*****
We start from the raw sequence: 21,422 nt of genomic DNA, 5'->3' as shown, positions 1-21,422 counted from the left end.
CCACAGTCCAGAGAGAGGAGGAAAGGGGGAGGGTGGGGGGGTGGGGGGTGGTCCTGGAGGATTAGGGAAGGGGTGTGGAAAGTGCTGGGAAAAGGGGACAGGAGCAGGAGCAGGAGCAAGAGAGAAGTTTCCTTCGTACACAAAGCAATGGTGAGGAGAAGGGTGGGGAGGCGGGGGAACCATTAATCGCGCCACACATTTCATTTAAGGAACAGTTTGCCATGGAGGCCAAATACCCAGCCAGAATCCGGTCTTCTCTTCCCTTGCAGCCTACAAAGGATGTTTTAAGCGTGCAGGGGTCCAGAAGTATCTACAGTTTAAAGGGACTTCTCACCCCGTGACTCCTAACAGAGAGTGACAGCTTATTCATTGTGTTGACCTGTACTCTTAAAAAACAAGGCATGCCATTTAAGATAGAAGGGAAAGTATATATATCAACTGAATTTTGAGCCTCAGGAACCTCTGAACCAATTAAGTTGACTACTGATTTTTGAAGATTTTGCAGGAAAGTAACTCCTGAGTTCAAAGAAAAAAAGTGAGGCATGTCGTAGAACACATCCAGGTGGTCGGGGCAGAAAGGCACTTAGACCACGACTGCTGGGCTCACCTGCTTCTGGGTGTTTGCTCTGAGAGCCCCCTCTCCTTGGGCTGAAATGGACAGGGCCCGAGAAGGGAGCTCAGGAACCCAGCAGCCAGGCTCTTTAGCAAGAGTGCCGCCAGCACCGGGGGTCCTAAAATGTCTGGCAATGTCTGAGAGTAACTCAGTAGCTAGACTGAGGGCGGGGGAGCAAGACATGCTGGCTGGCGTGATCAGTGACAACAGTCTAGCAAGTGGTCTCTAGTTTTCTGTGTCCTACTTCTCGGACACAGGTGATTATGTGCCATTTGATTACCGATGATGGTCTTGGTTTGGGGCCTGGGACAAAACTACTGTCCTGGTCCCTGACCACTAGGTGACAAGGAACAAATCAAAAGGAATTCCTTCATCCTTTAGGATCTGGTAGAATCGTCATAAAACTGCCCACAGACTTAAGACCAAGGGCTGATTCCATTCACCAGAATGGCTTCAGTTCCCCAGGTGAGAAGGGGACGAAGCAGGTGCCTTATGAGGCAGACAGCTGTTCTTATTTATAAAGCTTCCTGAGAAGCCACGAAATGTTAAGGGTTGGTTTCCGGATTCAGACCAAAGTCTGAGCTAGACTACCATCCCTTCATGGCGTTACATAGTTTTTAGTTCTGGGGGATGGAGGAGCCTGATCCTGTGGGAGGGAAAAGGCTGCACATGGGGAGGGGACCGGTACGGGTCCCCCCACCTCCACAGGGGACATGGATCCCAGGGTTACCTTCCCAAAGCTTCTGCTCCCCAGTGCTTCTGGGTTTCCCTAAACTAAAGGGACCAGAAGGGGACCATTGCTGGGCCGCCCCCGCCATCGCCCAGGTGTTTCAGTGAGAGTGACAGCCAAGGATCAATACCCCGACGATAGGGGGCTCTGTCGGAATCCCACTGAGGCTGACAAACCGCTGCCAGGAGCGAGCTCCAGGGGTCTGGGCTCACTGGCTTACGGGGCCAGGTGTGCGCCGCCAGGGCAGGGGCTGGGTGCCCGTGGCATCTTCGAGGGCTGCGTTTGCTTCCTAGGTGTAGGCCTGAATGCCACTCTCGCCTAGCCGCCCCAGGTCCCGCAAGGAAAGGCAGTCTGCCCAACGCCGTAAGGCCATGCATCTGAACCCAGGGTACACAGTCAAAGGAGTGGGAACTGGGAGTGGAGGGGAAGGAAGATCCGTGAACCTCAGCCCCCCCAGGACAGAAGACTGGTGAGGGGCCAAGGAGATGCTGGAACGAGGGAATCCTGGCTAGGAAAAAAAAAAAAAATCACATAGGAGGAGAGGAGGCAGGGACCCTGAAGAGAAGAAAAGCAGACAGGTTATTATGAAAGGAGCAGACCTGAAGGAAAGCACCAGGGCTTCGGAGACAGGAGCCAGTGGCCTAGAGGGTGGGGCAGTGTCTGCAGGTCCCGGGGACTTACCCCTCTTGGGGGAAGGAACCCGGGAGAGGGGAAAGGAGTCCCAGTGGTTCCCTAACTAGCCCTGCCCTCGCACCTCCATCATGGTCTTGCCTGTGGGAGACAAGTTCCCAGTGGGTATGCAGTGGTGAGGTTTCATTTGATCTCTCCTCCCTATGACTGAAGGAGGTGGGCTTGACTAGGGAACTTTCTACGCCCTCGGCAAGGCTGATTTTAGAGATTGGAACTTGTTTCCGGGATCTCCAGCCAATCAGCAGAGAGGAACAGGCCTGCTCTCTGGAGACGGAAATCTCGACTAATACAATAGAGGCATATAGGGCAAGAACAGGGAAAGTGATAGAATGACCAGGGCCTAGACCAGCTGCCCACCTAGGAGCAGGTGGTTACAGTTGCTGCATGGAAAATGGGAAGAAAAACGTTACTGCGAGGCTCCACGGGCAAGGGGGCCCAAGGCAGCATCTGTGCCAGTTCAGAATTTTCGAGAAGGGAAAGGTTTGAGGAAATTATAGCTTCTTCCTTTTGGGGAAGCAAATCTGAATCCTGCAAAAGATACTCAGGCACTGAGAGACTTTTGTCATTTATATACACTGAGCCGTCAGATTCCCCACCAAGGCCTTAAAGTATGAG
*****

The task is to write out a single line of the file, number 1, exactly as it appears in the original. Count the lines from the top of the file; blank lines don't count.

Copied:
We start from the raw sequence: 21,422 nt of genomic DNA, 5'->3' as shown, positions 1-21,422 counted from the left end.